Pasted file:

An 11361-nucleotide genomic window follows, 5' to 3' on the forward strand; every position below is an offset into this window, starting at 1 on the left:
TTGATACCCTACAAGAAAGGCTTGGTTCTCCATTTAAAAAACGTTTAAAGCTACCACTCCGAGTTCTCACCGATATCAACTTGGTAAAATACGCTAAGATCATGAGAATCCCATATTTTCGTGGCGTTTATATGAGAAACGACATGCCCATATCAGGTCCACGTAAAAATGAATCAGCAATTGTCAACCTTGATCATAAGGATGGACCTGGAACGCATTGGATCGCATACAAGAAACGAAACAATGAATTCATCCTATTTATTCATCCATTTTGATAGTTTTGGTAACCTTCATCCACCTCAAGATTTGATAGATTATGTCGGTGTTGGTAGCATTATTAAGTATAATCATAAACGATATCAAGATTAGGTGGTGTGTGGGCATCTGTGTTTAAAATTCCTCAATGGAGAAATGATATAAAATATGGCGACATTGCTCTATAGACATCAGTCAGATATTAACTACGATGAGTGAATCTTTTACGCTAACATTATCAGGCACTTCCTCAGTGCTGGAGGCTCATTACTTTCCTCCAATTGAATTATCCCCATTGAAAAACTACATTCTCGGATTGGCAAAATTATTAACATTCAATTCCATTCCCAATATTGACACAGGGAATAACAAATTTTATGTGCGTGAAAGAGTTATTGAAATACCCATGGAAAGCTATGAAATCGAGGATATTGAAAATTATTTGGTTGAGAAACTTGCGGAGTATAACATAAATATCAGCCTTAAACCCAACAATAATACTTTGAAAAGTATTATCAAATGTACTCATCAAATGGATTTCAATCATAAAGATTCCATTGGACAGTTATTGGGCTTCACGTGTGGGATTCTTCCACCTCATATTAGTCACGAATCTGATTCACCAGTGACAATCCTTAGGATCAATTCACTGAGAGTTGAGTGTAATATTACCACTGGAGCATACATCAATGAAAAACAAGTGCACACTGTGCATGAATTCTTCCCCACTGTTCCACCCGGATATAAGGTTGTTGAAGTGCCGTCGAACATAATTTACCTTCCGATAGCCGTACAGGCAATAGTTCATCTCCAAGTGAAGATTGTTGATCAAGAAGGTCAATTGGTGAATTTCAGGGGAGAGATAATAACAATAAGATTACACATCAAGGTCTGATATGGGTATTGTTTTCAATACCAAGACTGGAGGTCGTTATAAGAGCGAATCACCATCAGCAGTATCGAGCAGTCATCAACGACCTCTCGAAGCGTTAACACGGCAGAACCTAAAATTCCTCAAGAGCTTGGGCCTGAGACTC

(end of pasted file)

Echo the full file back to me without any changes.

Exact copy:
An 11361-nucleotide genomic window follows, 5' to 3' on the forward strand; every position below is an offset into this window, starting at 1 on the left:
TTGATACCCTACAAGAAAGGCTTGGTTCTCCATTTAAAAAACGTTTAAAGCTACCACTCCGAGTTCTCACCGATATCAACTTGGTAAAATACGCTAAGATCATGAGAATCCCATATTTTCGTGGCGTTTATATGAGAAACGACATGCCCATATCAGGTCCACGTAAAAATGAATCAGCAATTGTCAACCTTGATCATAAGGATGGACCTGGAACGCATTGGATCGCATACAAGAAACGAAACAATGAATTCATCCTATTTATTCATCCATTTTGATAGTTTTGGTAACCTTCATCCACCTCAAGATTTGATAGATTATGTCGGTGTTGGTAGCATTATTAAGTATAATCATAAACGATATCAAGATTAGGTGGTGTGTGGGCATCTGTGTTTAAAATTCCTCAATGGAGAAATGATATAAAATATGGCGACATTGCTCTATAGACATCAGTCAGATATTAACTACGATGAGTGAATCTTTTACGCTAACATTATCAGGCACTTCCTCAGTGCTGGAGGCTCATTACTTTCCTCCAATTGAATTATCCCCATTGAAAAACTACATTCTCGGATTGGCAAAATTATTAACATTCAATTCCATTCCCAATATTGACACAGGGAATAACAAATTTTATGTGCGTGAAAGAGTTATTGAAATACCCATGGAAAGCTATGAAATCGAGGATATTGAAAATTATTTGGTTGAGAAACTTGCGGAGTATAACATAAATATCAGCCTTAAACCCAACAATAATACTTTGAAAAGTATTATCAAATGTACTCATCAAATGGATTTCAATCATAAAGATTCCATTGGACAGTTATTGGGCTTCACGTGTGGGATTCTTCCACCTCATATTAGTCACGAATCTGATTCACCAGTGACAATCCTTAGGATCAATTCACTGAGAGTTGAGTGTAATATTACCACTGGAGCATACATCAATGAAAAACAAGTGCACACTGTGCATGAATTCTTCCCCACTGTTCCACCCGGATATAAGGTTGTTGAAGTGCCGTCGAACATAATTTACCTTCCGATAGCCGTACAGGCAATAGTTCATCTCCAAGTGAAGATTGTTGATCAAGAAGGTCAATTGGTGAATTTCAGGGGAGAGATAATAACAATAAGATTACACATCAAGGTCTGATATGGGTATTGTTTTCAATACCAAGACTGGAGGTCGTTATAAGAGCGAATCACCATCAGCAGTATCGAGCAGTCATCAACGACCTCTCGAAGCGTTAACACGGCAGAACCTAAAATTCCTCAAGAGCTTGGGCCTGAGACTC